Start by cutting your 2×8 and 2×10 boards to the lengths specified in the cut list. Also, cut your 1×4 boards for the pumpkin bases. Take your 2×10 board and measure 2″ in from all four edges. Then take a speed square and measure from the 2″ mark out to the edge to get your angle. You’re essentially trying to make what looks like a oddly-shaped stop sign. For the 2×8 board, repeat the same steps but measure 1 1/2″ in from the outside instead of 2″. Adjust your miter saw to 45 degrees and make all of the angled cuts.
Scrap Wood Jack-O-Lanterns
These wooden jack-o-lanterns are so simple to make it's scary! All you need is two pieces of scrap wood and a wood dowel and you have Halloween decor that you can use year after year!
(Everything is from scrap wood except for the wood dowel)
- 2×8@6 1/2″
- 2-pieces of 5/8 wood dowel@2″
These are the sizes I made but you could certainly make them larger!
Next, use a 5/8 boring bit to drill holes in the top of each pumpkin. Don't drill too deep or you won’t have much of a pumpkin stem, just enough to secure the dowel with some glue.
First I spray painted them both black then after they were dry came back and dry brushed a few coats of white chalk paint. I wanted mine black and white but they can be made any color you want!
Get your two previously cut 1×4 boards. Attach the 8″ base to the 2×10 pumpkin using 1 1/4″ wood screws through the bottom of the 1×4. Repeat this step attaching the 6″ base to the 2×8 pumpkin. Handy tip-I used my Kreg Jig to clamp the pumpkin in place while I attached the base.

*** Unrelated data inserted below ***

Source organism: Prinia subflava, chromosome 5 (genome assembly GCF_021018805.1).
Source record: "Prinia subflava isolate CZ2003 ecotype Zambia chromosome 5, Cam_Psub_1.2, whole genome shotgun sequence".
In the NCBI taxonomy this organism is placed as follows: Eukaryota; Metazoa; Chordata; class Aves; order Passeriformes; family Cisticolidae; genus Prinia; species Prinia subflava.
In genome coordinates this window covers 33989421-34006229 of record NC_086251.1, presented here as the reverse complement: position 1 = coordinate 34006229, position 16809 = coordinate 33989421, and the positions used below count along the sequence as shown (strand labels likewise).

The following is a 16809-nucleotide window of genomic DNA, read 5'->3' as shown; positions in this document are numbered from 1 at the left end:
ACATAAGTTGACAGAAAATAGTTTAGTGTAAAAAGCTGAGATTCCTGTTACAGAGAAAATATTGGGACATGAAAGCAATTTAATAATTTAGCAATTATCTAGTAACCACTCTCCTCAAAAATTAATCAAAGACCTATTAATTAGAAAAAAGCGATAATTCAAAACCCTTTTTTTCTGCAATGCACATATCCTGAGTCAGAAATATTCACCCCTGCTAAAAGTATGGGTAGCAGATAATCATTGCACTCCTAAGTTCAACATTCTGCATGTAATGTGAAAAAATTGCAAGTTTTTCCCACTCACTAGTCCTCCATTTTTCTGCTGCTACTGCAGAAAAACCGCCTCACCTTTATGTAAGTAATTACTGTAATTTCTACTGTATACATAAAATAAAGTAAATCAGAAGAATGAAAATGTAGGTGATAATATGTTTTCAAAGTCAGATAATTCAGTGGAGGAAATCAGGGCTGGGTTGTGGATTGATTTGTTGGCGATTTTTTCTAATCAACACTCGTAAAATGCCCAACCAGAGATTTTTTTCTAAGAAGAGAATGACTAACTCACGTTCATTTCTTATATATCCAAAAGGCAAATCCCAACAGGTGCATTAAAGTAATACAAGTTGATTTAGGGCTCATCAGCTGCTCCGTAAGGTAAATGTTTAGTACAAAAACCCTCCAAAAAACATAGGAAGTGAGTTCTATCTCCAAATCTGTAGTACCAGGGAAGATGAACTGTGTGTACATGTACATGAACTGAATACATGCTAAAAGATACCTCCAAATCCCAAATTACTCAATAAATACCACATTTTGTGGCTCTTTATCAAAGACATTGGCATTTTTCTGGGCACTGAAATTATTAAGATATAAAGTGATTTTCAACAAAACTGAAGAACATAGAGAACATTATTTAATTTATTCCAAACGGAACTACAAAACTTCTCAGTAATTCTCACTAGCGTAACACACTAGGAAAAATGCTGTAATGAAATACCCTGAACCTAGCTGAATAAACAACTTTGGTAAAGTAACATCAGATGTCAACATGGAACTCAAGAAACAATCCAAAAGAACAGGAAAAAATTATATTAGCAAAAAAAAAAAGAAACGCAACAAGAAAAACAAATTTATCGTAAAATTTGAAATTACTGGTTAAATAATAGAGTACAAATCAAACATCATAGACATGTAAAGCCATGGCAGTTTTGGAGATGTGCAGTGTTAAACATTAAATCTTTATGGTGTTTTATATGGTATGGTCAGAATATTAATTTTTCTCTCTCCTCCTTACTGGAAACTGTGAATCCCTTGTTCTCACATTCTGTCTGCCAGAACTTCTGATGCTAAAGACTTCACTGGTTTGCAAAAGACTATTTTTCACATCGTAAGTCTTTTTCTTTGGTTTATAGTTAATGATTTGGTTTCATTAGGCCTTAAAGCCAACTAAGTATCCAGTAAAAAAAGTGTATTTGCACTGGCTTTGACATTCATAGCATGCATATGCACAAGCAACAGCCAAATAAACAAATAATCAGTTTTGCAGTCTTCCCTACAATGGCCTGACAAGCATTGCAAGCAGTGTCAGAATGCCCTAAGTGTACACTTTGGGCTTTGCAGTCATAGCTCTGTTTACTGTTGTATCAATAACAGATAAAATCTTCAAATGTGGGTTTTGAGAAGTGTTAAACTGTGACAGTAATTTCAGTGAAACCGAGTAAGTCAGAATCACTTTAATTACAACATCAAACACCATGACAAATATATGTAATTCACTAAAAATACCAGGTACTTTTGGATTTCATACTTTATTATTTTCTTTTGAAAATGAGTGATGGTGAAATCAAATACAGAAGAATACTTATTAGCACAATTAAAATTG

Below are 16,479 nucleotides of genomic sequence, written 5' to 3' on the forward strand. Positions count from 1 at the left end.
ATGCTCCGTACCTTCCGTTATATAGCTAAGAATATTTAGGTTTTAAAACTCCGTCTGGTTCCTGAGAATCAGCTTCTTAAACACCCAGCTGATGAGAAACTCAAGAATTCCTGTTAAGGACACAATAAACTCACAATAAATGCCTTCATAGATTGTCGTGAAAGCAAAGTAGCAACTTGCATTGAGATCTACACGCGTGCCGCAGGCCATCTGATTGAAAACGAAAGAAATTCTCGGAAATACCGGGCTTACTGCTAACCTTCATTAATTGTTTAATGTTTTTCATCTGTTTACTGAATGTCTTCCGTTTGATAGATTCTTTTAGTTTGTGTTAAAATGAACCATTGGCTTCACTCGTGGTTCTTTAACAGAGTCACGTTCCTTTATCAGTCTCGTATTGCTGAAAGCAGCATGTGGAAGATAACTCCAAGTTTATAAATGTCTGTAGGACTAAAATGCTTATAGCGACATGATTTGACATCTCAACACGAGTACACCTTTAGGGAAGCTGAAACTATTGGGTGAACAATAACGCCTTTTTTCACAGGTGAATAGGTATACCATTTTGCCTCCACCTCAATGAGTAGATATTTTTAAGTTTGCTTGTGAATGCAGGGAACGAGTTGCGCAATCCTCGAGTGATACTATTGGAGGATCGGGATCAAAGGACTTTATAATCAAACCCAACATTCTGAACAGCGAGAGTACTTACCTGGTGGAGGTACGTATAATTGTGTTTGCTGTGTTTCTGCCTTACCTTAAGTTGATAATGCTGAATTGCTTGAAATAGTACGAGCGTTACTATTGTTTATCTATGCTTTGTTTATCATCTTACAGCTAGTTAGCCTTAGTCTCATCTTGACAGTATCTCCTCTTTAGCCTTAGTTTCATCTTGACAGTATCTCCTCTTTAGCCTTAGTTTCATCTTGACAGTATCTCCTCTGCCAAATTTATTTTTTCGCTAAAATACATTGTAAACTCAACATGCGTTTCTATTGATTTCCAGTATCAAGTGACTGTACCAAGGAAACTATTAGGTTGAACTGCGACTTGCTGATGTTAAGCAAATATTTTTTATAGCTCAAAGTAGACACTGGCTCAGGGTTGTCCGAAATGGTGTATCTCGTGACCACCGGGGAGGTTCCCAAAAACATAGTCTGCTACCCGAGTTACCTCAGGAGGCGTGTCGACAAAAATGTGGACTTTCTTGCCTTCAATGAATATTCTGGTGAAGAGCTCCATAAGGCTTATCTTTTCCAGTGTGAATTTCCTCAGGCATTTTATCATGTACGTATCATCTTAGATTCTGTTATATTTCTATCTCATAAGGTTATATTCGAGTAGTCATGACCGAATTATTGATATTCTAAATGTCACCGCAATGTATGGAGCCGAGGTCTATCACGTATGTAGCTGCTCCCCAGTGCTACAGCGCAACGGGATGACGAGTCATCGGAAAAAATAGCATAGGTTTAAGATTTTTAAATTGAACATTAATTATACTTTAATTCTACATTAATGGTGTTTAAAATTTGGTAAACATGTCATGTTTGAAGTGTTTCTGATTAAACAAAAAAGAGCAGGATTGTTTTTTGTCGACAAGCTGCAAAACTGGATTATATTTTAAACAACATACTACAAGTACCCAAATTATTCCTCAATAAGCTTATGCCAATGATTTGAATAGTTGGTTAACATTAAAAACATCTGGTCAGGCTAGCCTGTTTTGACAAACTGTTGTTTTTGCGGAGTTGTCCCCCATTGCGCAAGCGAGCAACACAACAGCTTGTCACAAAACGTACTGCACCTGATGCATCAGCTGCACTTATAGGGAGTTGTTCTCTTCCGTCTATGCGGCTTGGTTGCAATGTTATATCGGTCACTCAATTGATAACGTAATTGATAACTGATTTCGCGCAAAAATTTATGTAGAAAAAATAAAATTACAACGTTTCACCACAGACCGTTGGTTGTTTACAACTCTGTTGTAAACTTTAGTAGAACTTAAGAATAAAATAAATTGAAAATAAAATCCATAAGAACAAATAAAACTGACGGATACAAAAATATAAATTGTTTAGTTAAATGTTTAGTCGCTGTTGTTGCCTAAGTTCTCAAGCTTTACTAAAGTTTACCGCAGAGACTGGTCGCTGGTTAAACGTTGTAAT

I also stained both bases but could be painted.
You can find wood dowels for about 98 cents at most local Walmart stores in the craft section. Cut two 2″ pieces to use later. Apply wood glue to the end of each dowel and inside the drilled holes then attach your dowels to the tops of each pumpkin. Wipe of any excess glue around the dowels and let dry.
Now it’s time to bring these pumpkins to life with some faces! I just sketched out some faces in pencil before painting with black craft paint. These don’t have to be perfect. The great thing about jack-o’-lanterns faces is that they are perfectly imperfect.
After your paint is dry, distress all the edges and the faces by hand using 120-grit sandpaper. You also may want to seal these with poly if they are going to be outside.
Aren't they sweet? I already want to make some more!
For more details on this project, head to the blog.